What Makes the Humble Glad

The wisdom of Scripture does not just offend the carnal heart here or there. Rather, God’s ways of operating are offensive to the unconverted heart across the board.

“Save me, O God; for the waters are come in unto my soul.     I sink in deep mire, where there is no standing: I am come into deep waters, where the floods overflow me. I am weary of my crying: my throat is dried: Mine eyes fail while I wait for my God . . .” (Psalm 69:1-36).

As this is a longer psalm, we are going to summarize it from an altitude that is just a bit higher. The first section lays out the complaint of the psalmist to God (vv. 1-4). His enemies are numerous (v. 4). The reason he gives for this trouble he is in is the zeal that he carries for the house of God (vv. 5-12). All of this is for God’s sake (v. 7). In the third section, the psalmist is pleading for help (vv. 13-21). Reproach is what has broken his heart (v. 20). In the next section, he calls for justice to be meted out against his enemies (vv. 22-28). The wrath of God is real, in both testaments (vv. 24-25). In the last section, he returns to his petitions, and anticipates a positive response (v. 33). The Lord prefers thanksgiving to ritual (vv. 30-31).

This is a psalm that is frequently quoted in the New Testament, and from those citations we see it is clearly messianic. At the same time, it is a prophetic life, a type with an antitype, which means that not every detail is fulfilled in the life of the Messiah (e.g. v. 5). Jesus quotes v. 4 and explicitly applies the fulfillment to himself (Jn. 15:25), saying “that the word might be fulfilled.” The same phrase is found in Ps. 35:19. If God knows the number of hairs on your head, and your enemies are the same as the hairs on your head, then God knows the number of your enemies.

The first part of v. 9 is quoted as something the disciples recalled after Jesus cleansed the Temple (Jn. 2:17). And the second half of v. 9 is quoted by Paul in Rom. 15:3, applying it in another way to Christ.

The last two quotations from this psalm are from the imprecatory section. Paul is talking about Israel closed up in unbelief, and he applies vv. 22-23 to the judicial blindness and unbelief that has closed up the Jewish nation for a time (Rom. 11:9-10). We should note the allusion to vinegar as a drink in v. 21. And a few verses later, we find v. 25 cited in Acts 1:20 when Peter was explaining the fate of Judas. This would seem to entail Judas in the same kind of judicial blindness that had overtaken the Jewish nation as a whole.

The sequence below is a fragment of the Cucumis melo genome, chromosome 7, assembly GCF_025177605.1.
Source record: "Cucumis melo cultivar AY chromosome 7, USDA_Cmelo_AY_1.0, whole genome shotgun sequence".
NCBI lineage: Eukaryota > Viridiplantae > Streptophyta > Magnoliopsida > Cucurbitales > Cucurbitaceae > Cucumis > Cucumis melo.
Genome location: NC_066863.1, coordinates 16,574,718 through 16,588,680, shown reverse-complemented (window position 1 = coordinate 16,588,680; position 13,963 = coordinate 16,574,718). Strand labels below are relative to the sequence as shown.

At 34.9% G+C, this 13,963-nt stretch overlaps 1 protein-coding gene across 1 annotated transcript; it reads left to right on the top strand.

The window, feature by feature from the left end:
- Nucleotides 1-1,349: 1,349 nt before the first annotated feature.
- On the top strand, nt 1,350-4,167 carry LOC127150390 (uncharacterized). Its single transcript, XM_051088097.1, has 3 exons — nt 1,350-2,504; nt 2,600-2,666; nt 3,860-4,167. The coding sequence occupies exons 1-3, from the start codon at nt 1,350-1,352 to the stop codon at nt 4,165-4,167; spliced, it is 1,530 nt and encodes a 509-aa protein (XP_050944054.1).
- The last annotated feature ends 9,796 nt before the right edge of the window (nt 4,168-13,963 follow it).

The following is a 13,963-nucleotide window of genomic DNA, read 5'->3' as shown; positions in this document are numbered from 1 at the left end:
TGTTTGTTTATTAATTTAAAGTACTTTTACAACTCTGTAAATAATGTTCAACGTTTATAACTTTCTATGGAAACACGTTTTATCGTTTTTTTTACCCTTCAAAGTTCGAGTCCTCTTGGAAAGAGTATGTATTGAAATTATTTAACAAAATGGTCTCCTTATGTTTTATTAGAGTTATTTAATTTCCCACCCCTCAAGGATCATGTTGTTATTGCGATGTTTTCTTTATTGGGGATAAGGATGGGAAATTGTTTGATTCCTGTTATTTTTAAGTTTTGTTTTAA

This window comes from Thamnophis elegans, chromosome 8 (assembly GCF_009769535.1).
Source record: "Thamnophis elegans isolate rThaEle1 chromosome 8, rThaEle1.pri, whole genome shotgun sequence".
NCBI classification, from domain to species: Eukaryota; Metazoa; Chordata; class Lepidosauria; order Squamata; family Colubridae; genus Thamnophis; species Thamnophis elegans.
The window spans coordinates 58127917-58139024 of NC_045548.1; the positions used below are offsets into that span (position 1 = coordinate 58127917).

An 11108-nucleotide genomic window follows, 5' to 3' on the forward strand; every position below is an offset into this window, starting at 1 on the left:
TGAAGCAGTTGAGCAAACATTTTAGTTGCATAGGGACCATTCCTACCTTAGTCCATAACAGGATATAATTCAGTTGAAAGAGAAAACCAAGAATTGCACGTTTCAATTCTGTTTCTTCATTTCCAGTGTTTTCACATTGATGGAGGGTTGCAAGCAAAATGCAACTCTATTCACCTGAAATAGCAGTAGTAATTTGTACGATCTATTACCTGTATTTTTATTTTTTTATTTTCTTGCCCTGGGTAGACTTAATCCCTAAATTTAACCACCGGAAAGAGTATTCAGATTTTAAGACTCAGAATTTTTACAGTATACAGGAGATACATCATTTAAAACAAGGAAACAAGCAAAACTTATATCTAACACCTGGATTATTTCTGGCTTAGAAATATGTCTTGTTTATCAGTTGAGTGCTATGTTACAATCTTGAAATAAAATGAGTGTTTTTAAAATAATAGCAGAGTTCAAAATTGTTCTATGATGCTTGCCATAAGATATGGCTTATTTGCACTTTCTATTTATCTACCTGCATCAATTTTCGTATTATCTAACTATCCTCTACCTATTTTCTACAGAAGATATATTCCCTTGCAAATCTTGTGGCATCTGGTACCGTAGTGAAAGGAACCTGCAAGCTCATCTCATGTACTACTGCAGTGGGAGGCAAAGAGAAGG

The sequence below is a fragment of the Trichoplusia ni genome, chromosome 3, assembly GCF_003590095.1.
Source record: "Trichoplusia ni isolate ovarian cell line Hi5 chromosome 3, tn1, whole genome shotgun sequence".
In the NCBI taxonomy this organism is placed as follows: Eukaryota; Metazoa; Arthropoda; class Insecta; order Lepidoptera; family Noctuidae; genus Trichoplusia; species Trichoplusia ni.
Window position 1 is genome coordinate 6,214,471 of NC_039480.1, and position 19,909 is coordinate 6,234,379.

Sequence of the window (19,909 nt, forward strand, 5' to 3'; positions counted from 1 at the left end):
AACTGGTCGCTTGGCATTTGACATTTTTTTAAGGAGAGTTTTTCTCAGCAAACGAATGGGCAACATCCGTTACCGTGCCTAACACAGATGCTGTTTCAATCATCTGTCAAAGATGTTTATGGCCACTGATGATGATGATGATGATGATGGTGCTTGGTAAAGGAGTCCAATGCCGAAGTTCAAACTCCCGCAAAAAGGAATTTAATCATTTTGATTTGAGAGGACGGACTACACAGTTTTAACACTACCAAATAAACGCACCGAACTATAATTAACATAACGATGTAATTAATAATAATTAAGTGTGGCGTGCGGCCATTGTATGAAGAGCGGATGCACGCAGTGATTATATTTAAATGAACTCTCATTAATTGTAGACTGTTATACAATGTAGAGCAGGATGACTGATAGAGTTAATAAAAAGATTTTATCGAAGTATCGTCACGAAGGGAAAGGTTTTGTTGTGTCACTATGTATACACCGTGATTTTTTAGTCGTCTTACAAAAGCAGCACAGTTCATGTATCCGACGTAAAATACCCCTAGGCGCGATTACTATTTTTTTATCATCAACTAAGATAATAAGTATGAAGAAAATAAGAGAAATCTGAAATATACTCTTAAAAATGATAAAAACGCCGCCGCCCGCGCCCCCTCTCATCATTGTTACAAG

We do not have this laid out explicitly, and so we shouldn’t call this anything more than educated speculation. But Judas had seen the power of Jesus. He had cast out demons, and had healed the sick himself. He saw Jesus walk on the water, and feed the multitudes. He knew the Lord’s power, front row seats. Combine this with the fact that he, as soon as he saw that Jesus was going to die, hanged himself. What was his motivation? I believe that the only narrative that makes sense of this is that Judas was trying to force Christ’s hand, trying to make Him devastate the Romans. And he wasn’t above helping himself as he tried to manipulate the Messiah into delivering them all from Rome.

When zeal consumes a servant of God, this is what creates a desire among the ungodly to consume that servant as well. Zeal consumes the way fire consumes the burning bush, engulfing it without devouring it. The ungodly want to devour, and leave nothing behind.

David knows that God knows his foolishness (v. 5). His sins are fully in view, and God knows them all. Nevertheless, it is not because of his sins that he is mocked, even though those sins give occasion. It is for God’s sake that he bears reproach (v. 7). The drunkards sing about him, and the late night comedians have a field day, and what they are pointing at and laughing at is the unrighteousness. But the reason they are doing so is because of the surrounding context of righteousness. This is why the godly who wait upon God are ashamed because of some sin or other (v. 6). But there is a larger picture.

There is a glib assumption made by many Christians that treats David’s deadly imprecations as somehow unworthy of him, or of the Bible, or of God, or something. It is also assumed, with very little reflection, that the arrival of the New Testament does away with “all that.” The problem lies with passages like this one. The imprecations are not erased here; they are fulfilled.

Not only so, but they are fulfilled in terrible ways. Damnation is a horrible reality, and the hellfire and damnation preacher of the Bible is the Lord Jesus. People like to pretend that the God of the Old Testament was a God of (all together now) wrath, and the God of the New Testament is a God of (all together now) love. But where do we get this idea?

David resolves to give thanks to God with a song. That song will be one of thanksgiving (v. 30). He then makes a comparison which lies at the heart of all evangelical religion. He sets a thankful heart over against external ritual conformity to the sacrificial laws of God (v. 31). He says bluntly that the Lord will be pleased with a thankful song more than with an ox, or a bullock with horns and hooves. This reality is seen and acknowledged by the humble, and it will make them glad.

Why make this contrast at all? Why does the Bible do it repeatedly? The reason is that there is a kind of person who latches onto the external requirements that God gives us, and manipulates those externals in a way that is conducive to their pride. When something comes along to topple pride, that is what makes humility rejoice.



Leave a Reply

Notify of